When social becomes anti-social

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The importance of social media to businesses increases every day, and with it so does the importance of correctly drafting employment contracts that cover every angle

Social media is not only ubiquitous but also increasingly a key part of any business’ marketing strategy, with platforms such as LinkedIn, Twitter and Facebook helping firms maximise brand awareness and target potential employees and customers at comparatively low cost.

The ability to reach out and connect with the public at large, uploading documents and videos at the click of a button, has the potential to be enormously beneficial, but also poses a significant risk.

There have been a number of occasions when an employee’s social media activity has resulted in enormous amounts of adverse publicity. One of the most infamous social media disasters involved pizza chain Domino’s. In 2009, two employees of a small Domino’s franchise in North Carolina posted a prank video of the workers sabotaging food, which was then sold to paying customers, with a variety of unsanitary work practices. More recently, in 2015, Hargreaves Lansdown were caught up in adverse publicity after one of their stockbroker’s tweets went viral, saying: “Think I just hit a cyclist. But I’m late for work so had to drive off lol.” So how can businesses use employment contracts to protect themselves from this adverse publicity?

Defining misconduct

Employment contracts must accurately set out what conduct will give rise to grounds for dismissal. In Smith v Trafford Housing Trust, an employee of the trust was demoted and given a 40 per cent salary cut after posting comments opposing gay marriage in the Christian Church on Facebook.

While the post was made outside of working hours and was not visible to the general public, the trust took the view that the post broke its code of conduct by expressing views which might upset or cause offence to their employees. The court disagreed, however, finding that the comments were not damaging to the trust’s reputation and did not constitute harassment as they were not related to the employer, employees or customers.

Employment contracts should be phrased as broadly as possible and set out precisely the types of misconduct that will give rise to grounds for disciplinary proceedings, such as damage to the employer’s reputation or relationships with clients.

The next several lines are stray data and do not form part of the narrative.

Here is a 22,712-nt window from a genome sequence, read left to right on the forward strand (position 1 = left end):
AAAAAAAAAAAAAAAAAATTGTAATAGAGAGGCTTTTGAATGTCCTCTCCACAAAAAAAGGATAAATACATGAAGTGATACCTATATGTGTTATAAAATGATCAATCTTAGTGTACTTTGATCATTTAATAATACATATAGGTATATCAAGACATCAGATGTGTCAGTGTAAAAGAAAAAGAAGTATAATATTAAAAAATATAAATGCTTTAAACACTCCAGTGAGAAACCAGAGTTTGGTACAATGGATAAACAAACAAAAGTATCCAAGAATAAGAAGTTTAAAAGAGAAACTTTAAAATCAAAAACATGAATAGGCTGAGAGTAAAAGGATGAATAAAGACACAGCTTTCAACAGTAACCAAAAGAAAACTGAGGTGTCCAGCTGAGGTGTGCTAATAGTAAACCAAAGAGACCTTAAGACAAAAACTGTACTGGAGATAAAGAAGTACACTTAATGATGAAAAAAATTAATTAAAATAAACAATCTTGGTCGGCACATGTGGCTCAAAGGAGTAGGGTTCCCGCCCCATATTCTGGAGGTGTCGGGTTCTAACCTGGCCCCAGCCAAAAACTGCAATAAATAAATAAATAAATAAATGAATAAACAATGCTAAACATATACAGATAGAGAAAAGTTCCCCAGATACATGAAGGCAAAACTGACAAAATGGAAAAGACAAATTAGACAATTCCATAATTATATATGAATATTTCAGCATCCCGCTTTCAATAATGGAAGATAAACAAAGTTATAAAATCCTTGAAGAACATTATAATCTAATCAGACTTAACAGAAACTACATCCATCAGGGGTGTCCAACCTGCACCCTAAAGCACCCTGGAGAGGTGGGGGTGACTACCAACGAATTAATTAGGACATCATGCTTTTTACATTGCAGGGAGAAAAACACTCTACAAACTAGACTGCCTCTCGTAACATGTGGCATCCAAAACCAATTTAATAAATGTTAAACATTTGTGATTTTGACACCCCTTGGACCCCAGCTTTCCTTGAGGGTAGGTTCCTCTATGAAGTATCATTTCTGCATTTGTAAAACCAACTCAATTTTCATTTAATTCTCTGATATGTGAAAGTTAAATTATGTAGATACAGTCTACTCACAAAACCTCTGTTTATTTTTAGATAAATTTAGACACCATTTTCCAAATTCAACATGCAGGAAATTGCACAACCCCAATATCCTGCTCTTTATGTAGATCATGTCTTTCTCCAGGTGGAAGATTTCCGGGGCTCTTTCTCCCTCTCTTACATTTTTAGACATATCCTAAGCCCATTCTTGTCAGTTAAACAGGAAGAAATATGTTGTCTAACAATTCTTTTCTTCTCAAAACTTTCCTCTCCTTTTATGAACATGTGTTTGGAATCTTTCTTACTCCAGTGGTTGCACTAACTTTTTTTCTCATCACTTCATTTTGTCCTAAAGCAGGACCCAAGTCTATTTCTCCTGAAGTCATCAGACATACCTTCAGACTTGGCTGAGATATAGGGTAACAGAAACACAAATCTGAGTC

A useful tool

Issues can also arise over ownership of confidential information, including contact details of clients, suppliers and competitors. In Hays Specialist Recruitment (Holdings) Ltd v Ions, a consultant set up a competing business before leaving his employer, uploaded client details from his former employer’s database to LinkedIn and attempted to connect with them. Hays successfully made an application for pre-action disclosure to discover the extent of the consultant’s activities. They gained access to the consultant’s contacts and messages on LinkedIn, together with invoices and emails showing that business had been generated from the contacts.

In these situations, employment contracts are a useful tool for employers to protect themselves. Post-termination restrictive covenants may be used to require a departing employee to delete connections made during an employee’s time at a company, disclose approaches made to or by them and impose time restrictions on reconnecting or updating statuses.

Clauses regarding the return of an employer’s property upon termination should also be expanded in scope to include deletion of any and all company information on computers or personal devices which are not the property of the employer. Furthermore, restrictive non-solicitation clauses should be adapted to define business contacts, in light of changes in social media and the blurring of personal and business contacts.

The right contract

A number of recent judgments indicate that there is a shift in favour of the employer with regards to the enforcement of restrictive covenants. In Romeo Insurance Brokers Ltd v Templeton, the court agreed that a two-month non-solicit and non-deal covenant was standard in contracts with broker employees in the insurance broking industry, where policies are renewed annually.

In JM Finn & Co Ltd v Holliday, it was held that a 12-month injunction was a reasonable way of protecting a stockbroking firm’s legitimate interest in retaining its clients, since it would take its other investment managers a long time to forge new client relationships. In light of the courts’ increasingly favourable attitudes to restrictive covenants, employers should be making the most of the opportunity to protect themselves.

Disparaging remarks made by recently terminated former employees on social media are also becoming an increasingly common issue. Websites such as glassdoor.co.uk are ideal platforms for employees with a grudge to vent, but poor reviews can prove to be off-putting for potential applicants and customers. In light of these issues, employment contracts should be adapted to include provisions prohibiting negative comments. Clauses should also be included stating that if comments are made that entitle the employer to pursue claims against the former employee, then the employer is entitled to claim his legal costs on a full indemnity basis.

Reaping the benefits

Correctly drafted employment contracts enable employers to benefit from social media while simultaneously ensuring that they are protected from adverse publicity or theft of confidential information. Never before have businesses been able to access data on, and build relationships with, clients and consumers quite so easily. But these advances mean that a piece of negative publicity can go viral in minutes, something that Domino’s in the USA is recovering from to this day.

About the author

Neil Adams

Holman Fenwick Willan LLP +44 (0)20 7264 8418 Email